How To Be Safe on Your Solo Travels

Today, women worldwide travel solo and come home in one piece. So why miss out on great adventures on the roads, fearing for your safety? Solo travelling is indeed about taking chances in unknown territory. That said, safety should always be your priority.

The basics of safe traveling are simple, what important is to prepare your plans in advance, act with confidence and listen to your instinct. Last but not least, take care of your health so that you have good stamina on the road.                                 

Check out the following table for tips on maximizing your safety on intercity or international travels:














Using baggage made of thin or soft material.



Easily damaged or cut open.


Using durable baggage.



Minimizes chances of lost belongings due to tampered baggage.


Carrying a bag that has only one zipper or no zipper at all.



Maximizes chances of theft or having an unwanted item slipped into your bag.


Padlock your valuables.



Minimizes chances of theft.

Attach your padlock to the zipper at all times, so that you can easily find it.


Carry around a thick wallet containing all of your cards and cash.



If you lose it, you’ll have nothing.
Bring few cards that you’re going to use and store cash in different locations.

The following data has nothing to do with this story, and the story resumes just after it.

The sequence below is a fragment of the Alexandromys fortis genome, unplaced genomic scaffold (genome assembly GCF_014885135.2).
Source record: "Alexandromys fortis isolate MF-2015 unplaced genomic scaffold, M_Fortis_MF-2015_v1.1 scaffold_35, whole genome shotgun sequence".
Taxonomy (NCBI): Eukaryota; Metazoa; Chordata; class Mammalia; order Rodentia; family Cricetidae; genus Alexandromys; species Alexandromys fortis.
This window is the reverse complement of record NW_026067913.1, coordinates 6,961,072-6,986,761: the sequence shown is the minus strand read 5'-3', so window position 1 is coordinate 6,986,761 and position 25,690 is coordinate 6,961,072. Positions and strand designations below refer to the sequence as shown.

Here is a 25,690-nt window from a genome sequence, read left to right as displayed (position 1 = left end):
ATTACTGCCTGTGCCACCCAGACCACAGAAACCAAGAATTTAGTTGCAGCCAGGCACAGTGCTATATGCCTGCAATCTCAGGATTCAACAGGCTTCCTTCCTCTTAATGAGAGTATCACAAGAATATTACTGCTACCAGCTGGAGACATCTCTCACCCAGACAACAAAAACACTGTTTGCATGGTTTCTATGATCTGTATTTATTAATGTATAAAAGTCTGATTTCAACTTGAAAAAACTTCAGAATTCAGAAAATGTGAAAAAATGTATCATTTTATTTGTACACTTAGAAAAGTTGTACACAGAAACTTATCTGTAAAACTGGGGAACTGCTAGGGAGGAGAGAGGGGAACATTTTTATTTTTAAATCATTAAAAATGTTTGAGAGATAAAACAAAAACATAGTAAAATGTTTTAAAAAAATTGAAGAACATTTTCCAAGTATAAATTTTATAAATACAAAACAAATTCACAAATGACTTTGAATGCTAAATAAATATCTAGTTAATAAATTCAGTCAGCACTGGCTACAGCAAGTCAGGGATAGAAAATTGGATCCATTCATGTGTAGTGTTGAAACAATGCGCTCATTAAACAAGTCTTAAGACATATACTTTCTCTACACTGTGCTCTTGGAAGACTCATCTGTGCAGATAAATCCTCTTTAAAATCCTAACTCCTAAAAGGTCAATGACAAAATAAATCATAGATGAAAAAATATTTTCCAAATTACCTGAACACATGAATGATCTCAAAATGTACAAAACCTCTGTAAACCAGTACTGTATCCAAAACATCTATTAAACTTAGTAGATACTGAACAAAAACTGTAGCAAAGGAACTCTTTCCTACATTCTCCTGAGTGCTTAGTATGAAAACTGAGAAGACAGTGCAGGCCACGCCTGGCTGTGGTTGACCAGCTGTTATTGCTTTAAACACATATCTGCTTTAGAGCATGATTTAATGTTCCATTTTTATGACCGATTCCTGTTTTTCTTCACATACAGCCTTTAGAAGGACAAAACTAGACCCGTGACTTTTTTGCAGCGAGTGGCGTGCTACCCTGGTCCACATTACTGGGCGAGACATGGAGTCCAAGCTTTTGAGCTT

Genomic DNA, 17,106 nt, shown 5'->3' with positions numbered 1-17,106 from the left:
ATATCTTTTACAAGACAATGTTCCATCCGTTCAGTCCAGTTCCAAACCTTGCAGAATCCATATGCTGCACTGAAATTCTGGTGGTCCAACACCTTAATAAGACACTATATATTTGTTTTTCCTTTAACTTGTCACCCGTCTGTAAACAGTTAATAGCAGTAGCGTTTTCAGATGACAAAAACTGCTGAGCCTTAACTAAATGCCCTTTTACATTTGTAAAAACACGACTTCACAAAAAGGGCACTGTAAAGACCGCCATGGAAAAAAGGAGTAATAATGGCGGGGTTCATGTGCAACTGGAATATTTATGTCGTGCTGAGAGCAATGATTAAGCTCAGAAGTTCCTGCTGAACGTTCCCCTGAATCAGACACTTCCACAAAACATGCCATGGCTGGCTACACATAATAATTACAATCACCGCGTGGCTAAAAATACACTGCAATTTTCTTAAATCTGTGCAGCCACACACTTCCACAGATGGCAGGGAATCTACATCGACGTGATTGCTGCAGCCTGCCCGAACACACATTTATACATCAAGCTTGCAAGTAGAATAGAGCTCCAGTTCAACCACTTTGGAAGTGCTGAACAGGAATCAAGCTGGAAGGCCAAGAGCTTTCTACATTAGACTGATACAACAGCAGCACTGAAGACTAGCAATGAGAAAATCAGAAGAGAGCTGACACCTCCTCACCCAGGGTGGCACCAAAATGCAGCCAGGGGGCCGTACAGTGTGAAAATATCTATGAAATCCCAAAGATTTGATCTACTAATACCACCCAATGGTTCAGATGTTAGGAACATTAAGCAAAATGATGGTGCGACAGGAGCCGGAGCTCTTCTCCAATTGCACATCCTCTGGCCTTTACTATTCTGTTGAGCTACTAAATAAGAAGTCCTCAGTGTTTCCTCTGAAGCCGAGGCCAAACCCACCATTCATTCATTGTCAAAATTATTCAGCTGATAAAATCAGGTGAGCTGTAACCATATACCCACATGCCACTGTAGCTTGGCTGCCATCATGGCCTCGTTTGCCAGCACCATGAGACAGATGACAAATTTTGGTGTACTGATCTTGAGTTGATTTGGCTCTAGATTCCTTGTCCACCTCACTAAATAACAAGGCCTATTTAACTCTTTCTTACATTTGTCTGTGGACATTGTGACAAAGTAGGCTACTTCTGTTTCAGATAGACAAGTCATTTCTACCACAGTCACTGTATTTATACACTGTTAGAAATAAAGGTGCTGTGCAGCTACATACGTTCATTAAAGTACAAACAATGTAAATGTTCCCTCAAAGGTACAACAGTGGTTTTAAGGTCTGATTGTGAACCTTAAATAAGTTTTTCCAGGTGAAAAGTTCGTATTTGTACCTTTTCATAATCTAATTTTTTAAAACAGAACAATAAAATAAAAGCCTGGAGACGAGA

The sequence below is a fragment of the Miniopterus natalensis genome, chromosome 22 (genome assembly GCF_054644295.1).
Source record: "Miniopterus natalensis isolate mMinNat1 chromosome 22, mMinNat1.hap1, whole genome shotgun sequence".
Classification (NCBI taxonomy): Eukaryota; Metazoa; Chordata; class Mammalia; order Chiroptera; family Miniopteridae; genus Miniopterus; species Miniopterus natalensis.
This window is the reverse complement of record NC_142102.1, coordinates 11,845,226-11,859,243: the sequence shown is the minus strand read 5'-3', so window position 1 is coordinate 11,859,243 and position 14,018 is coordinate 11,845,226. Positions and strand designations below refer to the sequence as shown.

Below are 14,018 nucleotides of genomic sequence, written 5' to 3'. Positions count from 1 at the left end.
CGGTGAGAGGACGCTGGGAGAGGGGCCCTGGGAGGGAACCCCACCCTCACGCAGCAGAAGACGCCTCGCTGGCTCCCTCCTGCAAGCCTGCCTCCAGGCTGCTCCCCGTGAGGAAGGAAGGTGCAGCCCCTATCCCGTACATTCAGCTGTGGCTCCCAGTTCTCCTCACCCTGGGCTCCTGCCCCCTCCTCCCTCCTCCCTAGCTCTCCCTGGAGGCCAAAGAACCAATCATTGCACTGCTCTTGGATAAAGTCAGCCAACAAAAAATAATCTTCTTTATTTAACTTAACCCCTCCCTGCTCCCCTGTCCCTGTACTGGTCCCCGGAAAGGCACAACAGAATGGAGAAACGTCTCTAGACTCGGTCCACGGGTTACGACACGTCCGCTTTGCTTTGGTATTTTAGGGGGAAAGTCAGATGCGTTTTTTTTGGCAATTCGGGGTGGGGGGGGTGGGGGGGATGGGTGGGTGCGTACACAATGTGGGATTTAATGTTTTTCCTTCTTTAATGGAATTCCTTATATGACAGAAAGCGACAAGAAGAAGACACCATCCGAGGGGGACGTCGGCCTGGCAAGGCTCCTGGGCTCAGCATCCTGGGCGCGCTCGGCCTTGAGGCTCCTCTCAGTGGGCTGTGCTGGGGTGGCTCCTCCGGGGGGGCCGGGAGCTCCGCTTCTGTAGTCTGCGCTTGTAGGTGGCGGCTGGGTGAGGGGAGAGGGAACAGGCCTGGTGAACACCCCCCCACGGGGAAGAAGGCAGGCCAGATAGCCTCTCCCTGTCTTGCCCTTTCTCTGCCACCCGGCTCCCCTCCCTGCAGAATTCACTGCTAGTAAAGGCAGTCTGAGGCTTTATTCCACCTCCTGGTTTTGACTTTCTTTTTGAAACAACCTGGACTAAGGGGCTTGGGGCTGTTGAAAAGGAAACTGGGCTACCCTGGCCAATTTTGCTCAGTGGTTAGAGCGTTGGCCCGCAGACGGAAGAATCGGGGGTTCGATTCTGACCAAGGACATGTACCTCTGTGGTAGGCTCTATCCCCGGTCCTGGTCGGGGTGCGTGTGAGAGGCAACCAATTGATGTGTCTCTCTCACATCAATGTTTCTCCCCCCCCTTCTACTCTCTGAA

Use a flat wallet you can attach in a hidden compartment in your bag.



Minimizes chances of pickpocketing.


Keep your wallet handy.



You don’t need everything in your wallet at all times. Some valuables are better accessed when you’re not on the road. 


Keep petty cash handy.



Not in your wallet. Pocket enough
to get you through the day, but not
enough to get you in trouble if you
lose it.


Halt your journey an hour before sundown.



It is safer to continue your journey in the morning after a good night’s rest.


Must travel at night? Stay on well-lit main roads, near CCTVs, or a security post.



Lights and surveillance keep people alert and easily identifiable, thus minimizing chances of hazards and crime.


In public transport: Sit by yourself at the corner. 



This is like telling other people that
you are alone and vulnerable.


In public transport: Sit near the driver.



You can stay alert and be seen by
the driver.


Inform family or good friends back home about your trip details.





Revealing attire, bright-colored clothes, or display religious symbols, national flags, and profanity.



May attract unwelcome attention and possibly aggression.


Dress conservatively: long sleeves, trousers, shawl, neutral colors.



Helps you blend in. The long sleeves or jacket will be useful when it’s suddenly scorching hot or cold.


Walking around town wearing a baseball hat, shorts, sneakers, backpack, or camera hanging
from your neck.



This look tends to be perceived as stereotypically touristic. It may encourage others to take advantage of you.


Plan ahead: map your route, note transportation’s schedule, and book where to stay for the night.



Increases your confidence on the road. Don’t be afraid of getting lost, but try to avoid getting stranded in an unfamiliar place.


Learn enough of the local



At least you can ask directions and shop. Memorize important symbols such as exits and public transport stations.


Using alcohol or recreational
drugs. Accepting food or
beverages from strangers.



May lower your inhibitions, which
increases your chances of getting into trouble. For drugs, the risk includes prison or death penalty.


Carry pepper spray.



If you think you would pass a dodgy area and you know how to use the weapon well.








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